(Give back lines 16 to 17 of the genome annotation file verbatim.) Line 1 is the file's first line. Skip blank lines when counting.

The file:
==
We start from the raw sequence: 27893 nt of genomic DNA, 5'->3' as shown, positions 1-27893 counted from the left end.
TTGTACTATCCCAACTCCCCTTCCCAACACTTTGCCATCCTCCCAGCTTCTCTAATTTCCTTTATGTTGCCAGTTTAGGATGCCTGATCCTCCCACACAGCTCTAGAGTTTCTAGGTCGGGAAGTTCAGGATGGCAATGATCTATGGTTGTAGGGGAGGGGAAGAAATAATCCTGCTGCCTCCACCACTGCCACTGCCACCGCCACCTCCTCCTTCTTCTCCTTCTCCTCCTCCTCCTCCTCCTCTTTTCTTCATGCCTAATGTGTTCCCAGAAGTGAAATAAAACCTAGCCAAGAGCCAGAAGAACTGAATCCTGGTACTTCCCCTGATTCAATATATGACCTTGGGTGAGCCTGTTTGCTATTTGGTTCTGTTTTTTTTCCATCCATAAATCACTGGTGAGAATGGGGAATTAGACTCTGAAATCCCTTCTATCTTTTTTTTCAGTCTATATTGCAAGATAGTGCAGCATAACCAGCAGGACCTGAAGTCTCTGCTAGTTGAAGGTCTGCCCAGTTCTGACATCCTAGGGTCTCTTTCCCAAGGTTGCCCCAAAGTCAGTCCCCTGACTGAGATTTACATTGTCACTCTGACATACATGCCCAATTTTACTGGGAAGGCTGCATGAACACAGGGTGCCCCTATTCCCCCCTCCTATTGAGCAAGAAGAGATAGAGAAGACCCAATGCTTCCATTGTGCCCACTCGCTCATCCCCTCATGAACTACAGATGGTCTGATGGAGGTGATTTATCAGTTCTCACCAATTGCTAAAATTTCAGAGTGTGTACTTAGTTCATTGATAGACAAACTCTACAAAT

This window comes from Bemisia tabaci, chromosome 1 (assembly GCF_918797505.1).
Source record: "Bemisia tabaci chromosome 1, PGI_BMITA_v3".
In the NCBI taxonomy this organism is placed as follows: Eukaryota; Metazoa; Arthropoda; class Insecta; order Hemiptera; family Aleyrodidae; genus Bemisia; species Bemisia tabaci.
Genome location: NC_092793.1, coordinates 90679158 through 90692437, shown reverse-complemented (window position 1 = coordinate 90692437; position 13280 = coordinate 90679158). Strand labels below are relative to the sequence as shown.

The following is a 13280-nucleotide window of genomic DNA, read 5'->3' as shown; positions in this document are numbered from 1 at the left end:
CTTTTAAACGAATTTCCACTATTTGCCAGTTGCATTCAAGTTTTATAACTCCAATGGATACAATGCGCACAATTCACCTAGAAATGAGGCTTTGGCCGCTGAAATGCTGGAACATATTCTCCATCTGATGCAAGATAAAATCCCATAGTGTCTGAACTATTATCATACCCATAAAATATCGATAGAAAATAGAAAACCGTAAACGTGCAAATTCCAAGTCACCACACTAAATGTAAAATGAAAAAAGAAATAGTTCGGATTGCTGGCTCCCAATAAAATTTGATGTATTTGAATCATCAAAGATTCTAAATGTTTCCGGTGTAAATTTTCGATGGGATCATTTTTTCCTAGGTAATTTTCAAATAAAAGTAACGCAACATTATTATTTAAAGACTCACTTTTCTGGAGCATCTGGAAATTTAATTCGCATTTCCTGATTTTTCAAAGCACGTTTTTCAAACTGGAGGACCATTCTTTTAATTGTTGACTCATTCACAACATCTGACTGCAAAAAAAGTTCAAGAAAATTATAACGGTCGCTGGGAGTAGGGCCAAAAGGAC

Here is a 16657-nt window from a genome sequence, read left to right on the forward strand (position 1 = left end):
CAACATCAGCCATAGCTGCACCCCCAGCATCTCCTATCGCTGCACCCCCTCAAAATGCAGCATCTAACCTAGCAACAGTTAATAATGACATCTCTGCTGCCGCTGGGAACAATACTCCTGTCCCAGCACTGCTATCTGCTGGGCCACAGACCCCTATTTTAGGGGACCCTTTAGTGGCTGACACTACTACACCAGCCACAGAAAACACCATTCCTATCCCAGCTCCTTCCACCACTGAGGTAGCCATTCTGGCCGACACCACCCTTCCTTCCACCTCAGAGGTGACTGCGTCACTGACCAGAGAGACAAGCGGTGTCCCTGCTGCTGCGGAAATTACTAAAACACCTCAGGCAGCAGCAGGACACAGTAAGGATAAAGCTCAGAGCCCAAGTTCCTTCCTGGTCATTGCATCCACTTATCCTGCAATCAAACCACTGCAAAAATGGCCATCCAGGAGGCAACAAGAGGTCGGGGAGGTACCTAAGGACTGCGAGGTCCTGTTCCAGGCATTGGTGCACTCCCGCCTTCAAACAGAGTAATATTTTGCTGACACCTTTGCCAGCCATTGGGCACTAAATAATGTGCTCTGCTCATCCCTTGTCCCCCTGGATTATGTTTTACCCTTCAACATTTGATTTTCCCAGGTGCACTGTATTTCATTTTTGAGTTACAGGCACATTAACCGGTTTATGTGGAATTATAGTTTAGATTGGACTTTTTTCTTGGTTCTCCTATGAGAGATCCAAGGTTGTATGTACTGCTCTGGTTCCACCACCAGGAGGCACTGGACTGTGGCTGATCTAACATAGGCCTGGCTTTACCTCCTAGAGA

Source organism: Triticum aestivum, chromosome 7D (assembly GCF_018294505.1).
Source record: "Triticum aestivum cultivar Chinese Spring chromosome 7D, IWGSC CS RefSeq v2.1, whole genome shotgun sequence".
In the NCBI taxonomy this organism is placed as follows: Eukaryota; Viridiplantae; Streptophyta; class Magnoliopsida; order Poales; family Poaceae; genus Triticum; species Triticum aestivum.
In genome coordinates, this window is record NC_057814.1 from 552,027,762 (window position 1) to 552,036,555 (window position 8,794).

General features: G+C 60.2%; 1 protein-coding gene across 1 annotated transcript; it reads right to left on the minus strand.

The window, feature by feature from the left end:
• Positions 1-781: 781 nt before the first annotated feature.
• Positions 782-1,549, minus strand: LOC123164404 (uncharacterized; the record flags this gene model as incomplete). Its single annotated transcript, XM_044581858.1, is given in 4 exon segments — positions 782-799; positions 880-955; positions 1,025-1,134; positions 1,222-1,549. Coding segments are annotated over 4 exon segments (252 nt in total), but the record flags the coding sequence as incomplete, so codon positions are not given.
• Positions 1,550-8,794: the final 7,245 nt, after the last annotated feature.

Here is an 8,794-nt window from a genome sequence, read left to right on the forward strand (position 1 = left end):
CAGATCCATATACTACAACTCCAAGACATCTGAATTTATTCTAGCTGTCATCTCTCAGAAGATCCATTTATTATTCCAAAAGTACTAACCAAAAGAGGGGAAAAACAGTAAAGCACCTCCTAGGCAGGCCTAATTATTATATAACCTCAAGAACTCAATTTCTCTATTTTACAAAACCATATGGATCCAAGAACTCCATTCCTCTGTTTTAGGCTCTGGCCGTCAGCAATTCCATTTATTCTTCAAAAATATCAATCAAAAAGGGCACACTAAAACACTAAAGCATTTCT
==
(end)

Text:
The window, feature by feature from the left end:
• Positions 1-781: 781 nt before the first annotated feature.